It might have been one of the most surprising and enjoyable moments of Clint Bowyer’s long driving career and as dominant of a qualifying session anyone could ask for by his Stewart-Haas Racing (SHR) team on Sept. 14 last year at Las Vegas Motor Speedway.
Bowyer earned the third Busch pole of his career by leading a sweep of the top four spots by SHR Ford Mustang drivers.
“I’m as shocked as you are,’’ Bowyer said, laughing as he sat down to address reporters after the qualifying session.
“I’m extremely proud of the effort. We’re on the pole, but 1-2-3-4 for Stewart-Haas Racing, that says a lot about our focus.’’
Bowyer winning races isn’t unusual. He’s won 10 times in the Cup Series, eight in the Xfinity Series and three in the NASCAR Gander Outdoor Truck Series.
But winning a Cup Series Busch pole is another matter.
The Las Vegas pole ended a streak of more than 4,380 days since Bowyer’s previous pole at New Hampshire Motor Speedway in Loudon on Sept. 13, 2007. His first career pole came at Darlington (S.C.) Raceway earlier that 2007 season.
It’s not like Bowyer is a bad qualifier. He’s started second 12 times in his career, including at Kansas Speedway in Kansas City last May, and he did win the pole for the non-points-paying NASCAR All-Star Race last May at Charlotte (N. C) Motor Speedway.
Bowyer admitted he was excited in his normal self-deprecating way in Las Vegas last fall.
“I almost forgot what to do at a Busch pole ceremony,” Bowyer said. “I got to sign my name on some sheet that I don’t think I’ve ever signed before, so I got to brag a little bit. I rubbed it in to all those guys. Something’s wrong with them when I beat them to a pole.”
The pole ceremony turned out to be the highlight of the Las Vegas weekend as Bowyer struggled with handling during the race, falling down a lap to the leaders. He took the wave-around near the end of the race and returned to the lead lap in 16th with fresh tires. On a restart, Bowyer and Paul Menard made contact, forcing Bowyer to pit lane for new tires and dropping him to 30th. He climbed to 25th by the end of the race.
He’ll get a chance for another pole and to better that September finish this weekend when the Cup Series returns for Sunday’s Las Vegas 400. It marks the second race of the 2020 season.
Last weekend in the 62nd annual Daytona 500, Bowyer started 29th and rode in the back of the field until 30 laps remaining before he charged to the front. The No. 14 Ford was fifth at the start of the first overtime but damage from an accident on the restart ruined his chances for victory and left him with a sixth-place finish.
This weekend at Las Vegas, Bowyer will pilot the No. 14 BlueDEF® Ford. BlueDEF Diesel Exhaust Fluid (DEF) is one of the key elements in the process used by diesel engine builders to meet environmental regulations. DEF is not a fuel or fuel additive. Instead, when injected into the exhaust stream and passed over a catalyst, DEF helps convert harmful gasses into nitrogen gas and water vapor – two harmless and natural components of the air we breathe.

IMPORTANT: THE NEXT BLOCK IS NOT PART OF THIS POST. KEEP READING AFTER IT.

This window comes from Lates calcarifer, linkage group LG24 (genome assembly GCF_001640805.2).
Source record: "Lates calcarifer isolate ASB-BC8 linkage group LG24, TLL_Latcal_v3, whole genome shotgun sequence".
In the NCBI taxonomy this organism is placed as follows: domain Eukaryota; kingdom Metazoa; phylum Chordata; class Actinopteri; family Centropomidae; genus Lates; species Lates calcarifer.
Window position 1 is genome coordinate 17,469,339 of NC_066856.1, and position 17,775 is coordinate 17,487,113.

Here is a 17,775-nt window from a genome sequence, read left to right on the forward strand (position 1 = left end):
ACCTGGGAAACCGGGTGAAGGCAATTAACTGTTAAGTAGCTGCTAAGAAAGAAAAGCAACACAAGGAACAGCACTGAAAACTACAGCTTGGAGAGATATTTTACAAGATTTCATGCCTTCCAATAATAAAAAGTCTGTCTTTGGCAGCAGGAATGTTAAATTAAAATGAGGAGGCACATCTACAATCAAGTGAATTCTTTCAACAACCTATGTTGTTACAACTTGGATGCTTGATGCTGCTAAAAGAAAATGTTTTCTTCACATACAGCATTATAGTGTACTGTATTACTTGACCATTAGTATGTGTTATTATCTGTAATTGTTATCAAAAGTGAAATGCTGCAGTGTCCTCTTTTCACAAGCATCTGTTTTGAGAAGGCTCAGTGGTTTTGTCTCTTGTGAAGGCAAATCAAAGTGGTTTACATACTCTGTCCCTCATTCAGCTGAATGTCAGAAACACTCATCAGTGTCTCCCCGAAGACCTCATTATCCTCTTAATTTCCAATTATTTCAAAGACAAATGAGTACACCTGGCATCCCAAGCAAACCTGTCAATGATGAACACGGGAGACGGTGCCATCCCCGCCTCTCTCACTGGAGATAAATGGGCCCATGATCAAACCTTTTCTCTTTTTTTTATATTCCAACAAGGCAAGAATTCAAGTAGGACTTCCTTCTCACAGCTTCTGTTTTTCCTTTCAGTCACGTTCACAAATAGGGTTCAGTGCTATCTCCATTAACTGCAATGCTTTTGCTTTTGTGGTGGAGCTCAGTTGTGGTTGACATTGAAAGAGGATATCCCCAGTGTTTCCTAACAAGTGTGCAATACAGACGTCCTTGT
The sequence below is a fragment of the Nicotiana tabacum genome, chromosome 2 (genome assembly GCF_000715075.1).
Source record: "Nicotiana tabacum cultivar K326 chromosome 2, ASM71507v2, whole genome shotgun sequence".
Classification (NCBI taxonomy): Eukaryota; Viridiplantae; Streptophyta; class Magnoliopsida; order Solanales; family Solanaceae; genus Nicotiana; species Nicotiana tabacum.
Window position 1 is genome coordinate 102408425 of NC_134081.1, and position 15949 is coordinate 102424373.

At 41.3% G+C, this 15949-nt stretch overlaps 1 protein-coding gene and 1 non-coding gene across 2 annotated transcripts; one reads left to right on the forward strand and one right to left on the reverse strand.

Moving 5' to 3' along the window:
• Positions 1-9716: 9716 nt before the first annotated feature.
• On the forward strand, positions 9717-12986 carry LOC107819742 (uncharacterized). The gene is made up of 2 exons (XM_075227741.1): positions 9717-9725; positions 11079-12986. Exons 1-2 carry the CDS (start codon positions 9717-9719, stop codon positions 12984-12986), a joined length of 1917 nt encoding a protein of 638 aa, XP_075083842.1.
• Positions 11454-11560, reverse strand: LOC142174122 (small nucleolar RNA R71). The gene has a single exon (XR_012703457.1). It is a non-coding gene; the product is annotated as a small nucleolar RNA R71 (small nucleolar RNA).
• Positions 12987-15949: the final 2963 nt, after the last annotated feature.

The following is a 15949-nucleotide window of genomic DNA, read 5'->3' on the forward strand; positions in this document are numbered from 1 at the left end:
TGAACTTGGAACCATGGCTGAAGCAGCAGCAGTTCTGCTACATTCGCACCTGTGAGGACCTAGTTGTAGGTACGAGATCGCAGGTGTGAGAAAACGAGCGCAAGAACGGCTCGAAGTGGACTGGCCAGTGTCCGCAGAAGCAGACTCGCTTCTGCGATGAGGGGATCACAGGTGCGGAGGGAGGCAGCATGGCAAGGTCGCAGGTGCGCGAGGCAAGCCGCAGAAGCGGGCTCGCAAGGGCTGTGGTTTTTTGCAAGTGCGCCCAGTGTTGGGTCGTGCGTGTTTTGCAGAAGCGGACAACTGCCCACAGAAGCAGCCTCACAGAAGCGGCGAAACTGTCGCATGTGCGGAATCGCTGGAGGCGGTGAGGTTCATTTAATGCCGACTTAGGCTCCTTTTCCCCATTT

The Las Vegas race will mark the first of three primary races this season for Bowyer with Old World Industries, the parent company of the PEAK and BlueDEF® brands. PEAK Coolant & Antifreeze will serve as the No. 14 team’s sponsor in April at Richmond (Va.) Raceway, and at Darlington in September.
PEAK’s legacy in motorsports spans 40 years and includes leading drivers such as Dale Earnhardt, Michael Waltrip and Kyle Petty. Besides Bowyer’s No. 14 team, PEAK is a partner with the Haas F1 team with drivers Romain Grosjean and Kevin Magnussen, the NASCAR PEAK Mexico Series and drag racing’s winningest driver John Force.
Bowyer believes the 2020 season starts with the West Coast Swing that begins Sunday in Las Vegas, continues to Auto Club Speedway in Fontana, California, and concludes at Phoenix Raceway.
“Daytona 500 is a race in its own,” Bowyer said. “That’s the one-time-a-year opportunity to win our Super Bowl. You have to put it all out there and do anything to win that race. Our season starts once we get out of Daytona and on to the West Coast. That’s the barometer of where everyone stacks up.
“The trickiest thing about the West Coast is you’re lying in the bed you made, so to speak. You race what you have the next three races. There isn’t much time to take your car back to the shop and work on the areas you’re struggling with. We can do all that once we get home from the West Coast. When you get back, you can reestablish where you’re at, get in the board room, get in the meeting rooms to start hashing out what worked, what didn’t, ‘Let’s go this direction.’ You know, start moving the ship together, pulling on the same rope.”